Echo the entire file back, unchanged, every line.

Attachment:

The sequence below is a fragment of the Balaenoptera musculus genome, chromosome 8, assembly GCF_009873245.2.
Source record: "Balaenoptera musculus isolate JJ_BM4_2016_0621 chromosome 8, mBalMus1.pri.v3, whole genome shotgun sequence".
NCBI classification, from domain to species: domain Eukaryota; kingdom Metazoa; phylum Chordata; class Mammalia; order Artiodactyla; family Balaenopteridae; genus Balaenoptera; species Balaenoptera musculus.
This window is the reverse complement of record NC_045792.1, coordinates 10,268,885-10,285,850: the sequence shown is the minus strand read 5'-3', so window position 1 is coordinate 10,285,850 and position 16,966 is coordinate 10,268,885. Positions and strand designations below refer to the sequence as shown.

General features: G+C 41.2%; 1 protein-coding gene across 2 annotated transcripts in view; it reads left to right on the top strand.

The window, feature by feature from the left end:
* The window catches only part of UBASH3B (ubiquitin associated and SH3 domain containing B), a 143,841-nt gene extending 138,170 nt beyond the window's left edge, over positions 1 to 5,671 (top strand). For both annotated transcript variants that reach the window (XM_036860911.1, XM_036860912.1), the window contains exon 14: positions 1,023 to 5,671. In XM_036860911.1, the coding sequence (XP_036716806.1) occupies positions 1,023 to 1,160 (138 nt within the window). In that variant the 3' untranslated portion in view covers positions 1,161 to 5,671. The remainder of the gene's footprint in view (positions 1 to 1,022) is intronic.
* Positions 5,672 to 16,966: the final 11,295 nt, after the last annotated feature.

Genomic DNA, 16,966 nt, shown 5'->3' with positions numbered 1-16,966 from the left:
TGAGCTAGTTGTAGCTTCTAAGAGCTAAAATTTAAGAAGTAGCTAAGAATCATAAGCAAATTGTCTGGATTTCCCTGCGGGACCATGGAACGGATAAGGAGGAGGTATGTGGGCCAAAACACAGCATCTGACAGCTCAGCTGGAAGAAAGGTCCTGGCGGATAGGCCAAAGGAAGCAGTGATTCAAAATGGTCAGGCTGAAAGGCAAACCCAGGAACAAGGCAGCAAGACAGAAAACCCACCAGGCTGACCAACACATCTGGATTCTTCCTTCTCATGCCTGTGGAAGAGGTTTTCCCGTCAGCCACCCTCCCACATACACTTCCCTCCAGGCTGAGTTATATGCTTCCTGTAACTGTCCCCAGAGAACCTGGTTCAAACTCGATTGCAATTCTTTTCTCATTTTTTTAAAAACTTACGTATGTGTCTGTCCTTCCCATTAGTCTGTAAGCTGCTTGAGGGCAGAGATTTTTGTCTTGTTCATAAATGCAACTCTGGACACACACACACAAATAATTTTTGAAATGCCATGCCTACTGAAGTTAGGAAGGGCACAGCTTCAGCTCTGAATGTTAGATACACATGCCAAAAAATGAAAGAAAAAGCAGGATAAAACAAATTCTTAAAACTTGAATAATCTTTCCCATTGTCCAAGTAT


The sequence below is a fragment of the Balaenoptera musculus genome, chromosome 8, assembly GCF_009873245.2.
Source record: "Balaenoptera musculus isolate JJ_BM4_2016_0621 chromosome 8, mBalMus1.pri.v3, whole genome shotgun sequence".
NCBI classification, from domain to species: domain Eukaryota; kingdom Metazoa; phylum Chordata; class Mammalia; order Artiodactyla; family Balaenopteridae; genus Balaenoptera; species Balaenoptera musculus.
This window is the reverse complement of record NC_045792.1, coordinates 10,268,885-10,285,850: the sequence shown is the minus strand read 5'-3', so window position 1 is coordinate 10,285,850 and position 16,966 is coordinate 10,268,885. Positions and strand designations below refer to the sequence as shown.

General features: G+C 41.2%; 1 protein-coding gene across 2 annotated transcripts in view; it reads left to right on the top strand.

The window, feature by feature from the left end:
* The window catches only part of UBASH3B (ubiquitin associated and SH3 domain containing B), a 143,841-nt gene extending 138,170 nt beyond the window's left edge, over positions 1 to 5,671 (top strand). For both annotated transcript variants that reach the window (XM_036860911.1, XM_036860912.1), the window contains exon 14: positions 1,023 to 5,671. In XM_036860911.1, the coding sequence (XP_036716806.1) occupies positions 1,023 to 1,160 (138 nt within the window). In that variant the 3' untranslated portion in view covers positions 1,161 to 5,671. The remainder of the gene's footprint in view (positions 1 to 1,022) is intronic.
* Positions 5,672 to 16,966: the final 11,295 nt, after the last annotated feature.

Genomic DNA, 16,966 nt, shown 5'->3' with positions numbered 1-16,966 from the left:
TGAGCTAGTTGTAGCTTCTAAGAGCTAAAATTTAAGAAGTAGCTAAGAATCATAAGCAAATTGTCTGGATTTCCCTGCGGGACCATGGAACGGATAAGGAGGAGGTATGTGGGCCAAAACACAGCATCTGACAGCTCAGCTGGAAGAAAGGTCCTGGCGGATAGGCCAAAGGAAGCAGTGATTCAAAATGGTCAGGCTGAAAGGCAAACCCAGGAACAAGGCAGCAAGACAGAAAACCCACCAGGCTGACCAACACATCTGGATTCTTCCTTCTCATGCCTGTGGAAGAGGTTTTCCCGTCAGCCACCCTCCCACATACACTTCCCTCCAGGCTGAGTTATATGCTTCCTGTAACTGTCCCCAGAGAACCTGGTTCAAACTCGATTGCAATTCTTTTCTCATTTTTTTAAAAACTTACGTATGTGTCTGTCCTTCCCATTAGTCTGTAAGCTGCTTGAGGGCAGAGATTTTTGTCTTGTTCATAAATGCAACTCTGGACACACACACACAAATAATTTTTGAAATGCCATGCCTACTGAAGTTAGGAAGGGCACAGCTTCAGCTCTGAATGTTAGATACACATGCCAAAAAATGAAAGAAAAAGCAGGATAAAACAAATTCTTAAAACTTGAATAATCTTTCCCATTGTCCAAGTAT